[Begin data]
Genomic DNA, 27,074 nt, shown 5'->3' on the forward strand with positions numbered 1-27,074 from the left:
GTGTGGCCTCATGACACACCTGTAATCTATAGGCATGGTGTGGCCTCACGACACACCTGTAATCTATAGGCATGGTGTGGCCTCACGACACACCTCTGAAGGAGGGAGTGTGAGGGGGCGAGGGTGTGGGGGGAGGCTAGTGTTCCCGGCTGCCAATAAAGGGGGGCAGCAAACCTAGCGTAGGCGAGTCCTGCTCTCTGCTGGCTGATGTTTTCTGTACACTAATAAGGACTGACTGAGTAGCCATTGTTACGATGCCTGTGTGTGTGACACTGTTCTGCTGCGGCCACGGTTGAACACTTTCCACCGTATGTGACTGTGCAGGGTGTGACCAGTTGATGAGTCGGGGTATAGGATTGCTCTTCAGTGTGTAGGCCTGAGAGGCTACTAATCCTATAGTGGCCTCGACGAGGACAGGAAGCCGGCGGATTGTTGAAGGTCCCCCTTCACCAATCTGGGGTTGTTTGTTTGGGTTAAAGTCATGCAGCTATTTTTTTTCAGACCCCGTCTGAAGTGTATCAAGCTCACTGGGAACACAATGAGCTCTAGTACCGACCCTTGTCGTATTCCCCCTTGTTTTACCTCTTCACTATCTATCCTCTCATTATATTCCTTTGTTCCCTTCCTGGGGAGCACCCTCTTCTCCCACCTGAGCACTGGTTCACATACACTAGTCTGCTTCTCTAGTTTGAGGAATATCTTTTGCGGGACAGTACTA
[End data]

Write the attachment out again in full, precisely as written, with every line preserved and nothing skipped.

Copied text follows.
Genomic DNA, 27,074 nt, shown 5'->3' on the forward strand with positions numbered 1-27,074 from the left:
GTGTGGCCTCATGACACACCTGTAATCTATAGGCATGGTGTGGCCTCACGACACACCTGTAATCTATAGGCATGGTGTGGCCTCACGACACACCTCTGAAGGAGGGAGTGTGAGGGGGCGAGGGTGTGGGGGGAGGCTAGTGTTCCCGGCTGCCAATAAAGGGGGGCAGCAAACCTAGCGTAGGCGAGTCCTGCTCTCTGCTGGCTGATGTTTTCTGTACACTAATAAGGACTGACTGAGTAGCCATTGTTACGATGCCTGTGTGTGTGACACTGTTCTGCTGCGGCCACGGTTGAACACTTTCCACCGTATGTGACTGTGCAGGGTGTGACCAGTTGATGAGTCGGGGTATAGGATTGCTCTTCAGTGTGTAGGCCTGAGAGGCTACTAATCCTATAGTGGCCTCGACGAGGACAGGAAGCCGGCGGATTGTTGAAGGTCCCCCTTCACCAATCTGGGGTTGTTTGTTTGGGTTAAAGTCATGCAGCTATTTTTTTTCAGACCCCGTCTGAAGTGTATCAAGCTCACTGGGAACACAATGAGCTCTAGTACCGACCCTTGTCGTATTCCCCCTTGTTTTACCTCTTCACTATCTATCCTCTCATTATATTCCTTTGTTCCCTTCCTGGGGAGCACCCTCTTCTCCCACCTGAGCACTGGTTCACATACACTAGTCTGCTTCTCTAGTTTGAGGAATATCTTTTGCGGGACAGTACTA